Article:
In response to questions, the Committee discussed: 


i)     The Local Authorities responsibility for ensuring ASC needs were met; 


j)     The impact of inflation and the cost of living on providers in the care market; 


k)    Close partnership between the PCC commissioning team and care providers to ensure quality and continuity of care; 


l)     The establishment of ‘Caring Plymouth’ to encourage and support people into caring roles;


m)  The Governments’ new restrictions on immigration could negatively affect the sector, particularly as many workers could not bring their families; 


n)    Positive discharge performance for Devon, Cornwall and Plymouth; 


o)    An estimated 6% rise for care fees and charges for those who were financially assessed as required to contribute toward their care; 


p)    The Government’s withdrawal of previous commitments to the development of the Colin Campbell Court, West End Hub; 


q)    The development of a Community Diagnostic Centre on the land at Colin Campbell Court; 


r)    Ongoing communications between PCC and NHS Devon ICB to improve the health outcomes of the city. ICB funding was frozen until 2025; 


s)     The impact of early intervention and treatment, both for long term wellbeing, and financial efficiency; 


t)     A Strategic Needs Assessment had been undertaken to assess the long term future needs of the city; 


u)    The recovery of waiting  ...  view the full minutes text for item 5.


Session Three - Children and Young People


Also in attendance: Councillor Cresswell and Councillor Laing, Nigel Denning (Interim Service Director for Children, Young People and Families), Matt Fulton (Lead Accountancy Manager for Children, Young People and Families), Annie Gammon (Interim Service Director for Education, Participation  and Skills), David Haley (Director of Children’s Services), Ross Jago (Head of Governance, Performance and Risk), and Louise Jenkins (Lead Accountancy Manager for Education, Participation and Skills).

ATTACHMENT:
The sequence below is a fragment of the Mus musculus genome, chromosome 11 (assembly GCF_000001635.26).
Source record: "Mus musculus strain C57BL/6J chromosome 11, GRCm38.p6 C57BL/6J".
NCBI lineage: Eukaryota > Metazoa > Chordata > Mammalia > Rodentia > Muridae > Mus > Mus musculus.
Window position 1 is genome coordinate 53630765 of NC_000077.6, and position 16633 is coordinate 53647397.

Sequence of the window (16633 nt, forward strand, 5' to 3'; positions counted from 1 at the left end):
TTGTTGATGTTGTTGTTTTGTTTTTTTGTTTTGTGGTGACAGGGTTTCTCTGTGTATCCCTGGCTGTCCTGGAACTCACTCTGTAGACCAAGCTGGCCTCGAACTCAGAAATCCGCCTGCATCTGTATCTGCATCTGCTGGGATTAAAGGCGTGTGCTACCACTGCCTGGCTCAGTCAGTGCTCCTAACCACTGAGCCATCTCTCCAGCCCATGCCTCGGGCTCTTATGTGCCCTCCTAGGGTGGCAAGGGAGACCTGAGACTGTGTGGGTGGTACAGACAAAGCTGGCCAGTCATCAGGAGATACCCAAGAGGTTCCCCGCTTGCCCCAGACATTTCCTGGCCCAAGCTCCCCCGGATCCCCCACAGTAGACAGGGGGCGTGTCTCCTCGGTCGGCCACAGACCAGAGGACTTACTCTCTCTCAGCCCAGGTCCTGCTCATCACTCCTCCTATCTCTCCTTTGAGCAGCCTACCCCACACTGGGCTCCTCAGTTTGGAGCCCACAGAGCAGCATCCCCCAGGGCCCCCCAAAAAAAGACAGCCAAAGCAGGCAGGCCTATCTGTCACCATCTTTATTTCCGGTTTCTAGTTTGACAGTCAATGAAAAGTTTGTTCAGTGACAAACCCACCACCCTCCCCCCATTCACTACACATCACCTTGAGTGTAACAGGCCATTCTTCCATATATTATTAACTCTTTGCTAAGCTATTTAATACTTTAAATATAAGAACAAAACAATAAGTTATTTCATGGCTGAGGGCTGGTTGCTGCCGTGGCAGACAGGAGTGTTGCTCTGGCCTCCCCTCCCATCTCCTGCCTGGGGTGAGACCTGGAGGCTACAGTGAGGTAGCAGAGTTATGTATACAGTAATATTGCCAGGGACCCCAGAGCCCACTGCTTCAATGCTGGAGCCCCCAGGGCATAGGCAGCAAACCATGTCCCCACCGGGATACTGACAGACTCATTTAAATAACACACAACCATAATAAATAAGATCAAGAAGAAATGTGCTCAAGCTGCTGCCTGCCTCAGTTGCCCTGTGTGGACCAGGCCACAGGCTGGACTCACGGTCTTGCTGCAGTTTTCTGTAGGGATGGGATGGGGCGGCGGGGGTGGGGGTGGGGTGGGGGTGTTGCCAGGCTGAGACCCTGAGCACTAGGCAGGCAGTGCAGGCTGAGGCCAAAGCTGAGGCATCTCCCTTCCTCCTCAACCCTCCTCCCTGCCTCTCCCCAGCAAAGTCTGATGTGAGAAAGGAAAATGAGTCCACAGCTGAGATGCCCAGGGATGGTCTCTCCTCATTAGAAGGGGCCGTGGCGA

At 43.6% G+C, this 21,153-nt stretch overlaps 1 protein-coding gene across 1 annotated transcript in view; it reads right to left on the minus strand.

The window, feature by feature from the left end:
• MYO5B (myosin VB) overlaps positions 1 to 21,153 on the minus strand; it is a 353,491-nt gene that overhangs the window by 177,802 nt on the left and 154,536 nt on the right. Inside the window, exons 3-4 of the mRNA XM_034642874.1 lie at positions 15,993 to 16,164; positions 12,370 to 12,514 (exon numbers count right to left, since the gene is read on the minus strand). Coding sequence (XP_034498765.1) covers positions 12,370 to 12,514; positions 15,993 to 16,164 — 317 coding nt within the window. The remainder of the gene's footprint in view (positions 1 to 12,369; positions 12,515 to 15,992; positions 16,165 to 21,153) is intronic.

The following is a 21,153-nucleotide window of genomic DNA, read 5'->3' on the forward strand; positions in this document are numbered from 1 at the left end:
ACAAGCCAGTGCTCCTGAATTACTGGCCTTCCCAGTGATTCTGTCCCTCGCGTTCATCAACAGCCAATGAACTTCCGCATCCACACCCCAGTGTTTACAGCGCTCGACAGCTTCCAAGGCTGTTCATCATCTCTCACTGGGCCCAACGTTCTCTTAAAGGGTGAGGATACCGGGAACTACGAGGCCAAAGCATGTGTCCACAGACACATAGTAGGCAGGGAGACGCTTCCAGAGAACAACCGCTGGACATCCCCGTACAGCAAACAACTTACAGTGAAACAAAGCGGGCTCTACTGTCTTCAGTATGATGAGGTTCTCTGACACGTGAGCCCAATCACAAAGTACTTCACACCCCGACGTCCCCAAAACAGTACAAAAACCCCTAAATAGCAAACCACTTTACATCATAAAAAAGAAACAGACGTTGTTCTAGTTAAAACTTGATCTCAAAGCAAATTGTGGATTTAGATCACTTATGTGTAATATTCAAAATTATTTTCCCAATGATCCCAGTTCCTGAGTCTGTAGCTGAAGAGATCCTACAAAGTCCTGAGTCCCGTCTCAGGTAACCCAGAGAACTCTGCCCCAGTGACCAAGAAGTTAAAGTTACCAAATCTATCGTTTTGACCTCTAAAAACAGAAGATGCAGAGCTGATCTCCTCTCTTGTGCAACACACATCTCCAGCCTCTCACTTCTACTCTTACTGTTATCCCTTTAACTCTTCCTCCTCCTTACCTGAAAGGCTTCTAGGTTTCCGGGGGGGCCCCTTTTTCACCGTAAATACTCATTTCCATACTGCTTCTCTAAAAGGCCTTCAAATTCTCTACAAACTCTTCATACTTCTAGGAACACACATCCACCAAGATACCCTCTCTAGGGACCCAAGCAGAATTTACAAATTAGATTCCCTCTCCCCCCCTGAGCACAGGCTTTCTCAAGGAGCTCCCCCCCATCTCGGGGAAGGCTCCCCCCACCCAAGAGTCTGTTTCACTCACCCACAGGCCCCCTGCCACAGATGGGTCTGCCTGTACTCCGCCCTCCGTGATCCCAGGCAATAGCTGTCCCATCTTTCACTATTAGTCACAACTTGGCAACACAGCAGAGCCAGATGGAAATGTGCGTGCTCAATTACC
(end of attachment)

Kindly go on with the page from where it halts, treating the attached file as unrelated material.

Councillor Cresswell (Cabinet Member for Education, Skills and Apprenticeships) gave an overview of education and highlighted: 


a)    There was a budget uplift of £1.37 million for expected cost and volume pressures in Home to School Transport (£1 million) and SEND short breaks (£0.37 million);  


b)    There was an overspend of £1.889 million due to an increase in the number of children meeting statutory thresholds at increasing costs related to home to school transport;  


c)    The number of children with an Educational Health Care Plan increased by 36%; 


d)    Additional funding of £2.42 million would be required in 2024/25 budget due to additional pressures within home to school transport; 


e)    The service would be looking to ensure children’s needs were being met in a school or specialist provision closer to home;  


f)     The Service was delivering the Local Area SEND action plan following a local area inspection in 2023 which would improve inclusion and school attendance and reduce mobility and exclusions;  


g)    All other budget pressures were predicted to be balanced for 2023/24;  


h)    Long term actions were being planned to control costs in 2024/25 and into the future;  


i)     The Council would look to maintain children and young people in their local schools rather than specialist provision;  


j)     The Council would increase the number of special schools and places in Plymouth to meet the increased demand into the future;  


k)    The Council was evaluating route optimisation for Home to School Transport and reduce single use taxi routes;  


Councillor Laing (Cabinet Member for Children’s social care, Culture, Events and Communications) gave an overview of Children’s and highlighted: 


l)     Financial pressures for Children’s Social Care were due to high cost residential placements and the use of Independent Fostering Agencies;  


m)  Additional investment was provided to Children’s Social Care to manage capacity within the services;  


n)    Additional budget was proposed to provide additional capacity for the predicted number of families requiring a service from the Council;  


o)    A recruitment and retention package would be formulated to entice potential foster carers to the Council;  


p)    The Council was exploring new ways to help children and young people to live with their families under connected carer arrangements.  


In response to questions, the following was discussed: 


q)    Good planning of special educational needs provision and lower transport costs;  


r)    The Council would look to provide as many placements as possible in mainstream schools;